Andrew Gelman is a professor of statistics and political science and director of the Applied Statistics Center at Columbia University. He is one of the leading quantitative researchers at the interface of social science and statistics. He has received numerous honors and has written several books on statistical methods. He is also well-known for his blog Statistical Modeling, Causal Inference, and Social Science, which covers topics such as data analysis, statistical graphics, politics, social science, and academics in general. He received his undergraduate degrees in math and physics from the Massachusetts Institute of Technology and his Ph.D. in statistics from Harvard.

Seth Stephens-Davidowitz has used data from the internet — particularly Google searches — to get new insights into the human psyche. A book summarizing his research, “Everybody Lies: Big Data, New Data, and What the Internet Can Tell Us About Who We Really Are,” was published in May 2017 by HarperCollins. Dr. Stephens-Davidowitz has used Google searches to measure racism, self-induced abortion, depression, child abuse, hateful mobs, the science of humor, sexual preference, anxiety, son preference, and sexual insecurity, among many other topics. He worked for one and a half years as a data scientist at Google and is currently a contributing op-ed writer for The New York Times. He is designing and teaching a course about his research at The Wharton School at the University of Pennsylvania, where he will be a visiting lecturer. He received his B.A. in philosophy, Phi Beta Kappa, from Stanford and his Ph.D. in economics from Harvard.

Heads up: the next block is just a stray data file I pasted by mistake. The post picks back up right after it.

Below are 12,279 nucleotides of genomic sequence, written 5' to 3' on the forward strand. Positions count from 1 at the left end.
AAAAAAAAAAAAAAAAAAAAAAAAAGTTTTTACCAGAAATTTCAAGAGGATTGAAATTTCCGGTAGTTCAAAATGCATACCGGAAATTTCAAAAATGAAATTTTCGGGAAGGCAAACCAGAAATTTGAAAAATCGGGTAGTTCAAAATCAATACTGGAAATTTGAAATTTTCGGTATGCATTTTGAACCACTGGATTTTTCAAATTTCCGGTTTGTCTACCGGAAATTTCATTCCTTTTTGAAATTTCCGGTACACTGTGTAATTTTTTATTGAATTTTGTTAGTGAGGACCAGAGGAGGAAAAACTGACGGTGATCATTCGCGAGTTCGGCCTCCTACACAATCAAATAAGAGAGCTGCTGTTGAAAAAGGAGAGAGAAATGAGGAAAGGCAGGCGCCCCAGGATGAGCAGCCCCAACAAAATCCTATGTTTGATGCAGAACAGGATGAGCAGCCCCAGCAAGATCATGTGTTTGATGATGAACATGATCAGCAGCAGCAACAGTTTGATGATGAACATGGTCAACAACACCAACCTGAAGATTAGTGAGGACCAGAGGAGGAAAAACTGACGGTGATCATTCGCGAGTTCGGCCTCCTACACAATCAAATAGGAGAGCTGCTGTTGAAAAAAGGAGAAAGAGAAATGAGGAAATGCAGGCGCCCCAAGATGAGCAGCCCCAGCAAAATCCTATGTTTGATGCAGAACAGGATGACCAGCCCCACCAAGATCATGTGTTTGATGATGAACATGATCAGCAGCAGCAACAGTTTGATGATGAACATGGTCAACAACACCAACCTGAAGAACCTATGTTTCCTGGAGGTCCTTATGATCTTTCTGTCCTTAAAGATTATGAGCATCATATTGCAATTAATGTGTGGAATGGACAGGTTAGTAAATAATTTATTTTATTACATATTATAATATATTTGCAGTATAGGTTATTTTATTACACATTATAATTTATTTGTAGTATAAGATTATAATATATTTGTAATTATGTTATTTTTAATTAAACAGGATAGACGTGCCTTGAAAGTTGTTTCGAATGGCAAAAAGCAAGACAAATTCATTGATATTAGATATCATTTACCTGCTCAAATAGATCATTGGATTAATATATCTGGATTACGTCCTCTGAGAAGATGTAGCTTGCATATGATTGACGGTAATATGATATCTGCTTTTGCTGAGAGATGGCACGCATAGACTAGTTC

Stan Veuger is a resident scholar at AEI, where his research is in political economy and public finance. He is also the editor of AEI Economic Perspectives. In the fall of 2016, he was a visiting lecturer of economics at Harvard University. Dr. Veuger’s research has been published in leading academic and professional journals, including the Journal of Monetary Economics, the Oxford Bulletin of Economics and Statistics, and the Quarterly Journal of Economics. He is the editor, with Michael Strain, of “Economic Freedom and Human Flourishing: Perspectives from Political Philosophy” (AEI Press, 2016). He also writes frequently for general audiences on economics, politics, and popular culture. His writing has appeared in Foreign Affairs, the Los Angeles Times, The National Interest, The New York Times, and USA Today, among others. Dr. Veuger serves as a board member of the Altius Society and as the chairman of the Washington, DC, chapter of the Netherland-America Foundation. He received a Ph.D. and an A.M. in economics from Harvard and an M.Sc. in economics from Universitat Pompeu Fabra. He completed his undergraduate education at Utrecht University and Erasmus University Rotterdam.

Discussion: (0 comments)

There are no comments available.

Sort By:

Refine Content:



  • Event (3166)

Additional Keywords:

Refine Results

or to save searches.

Refine Content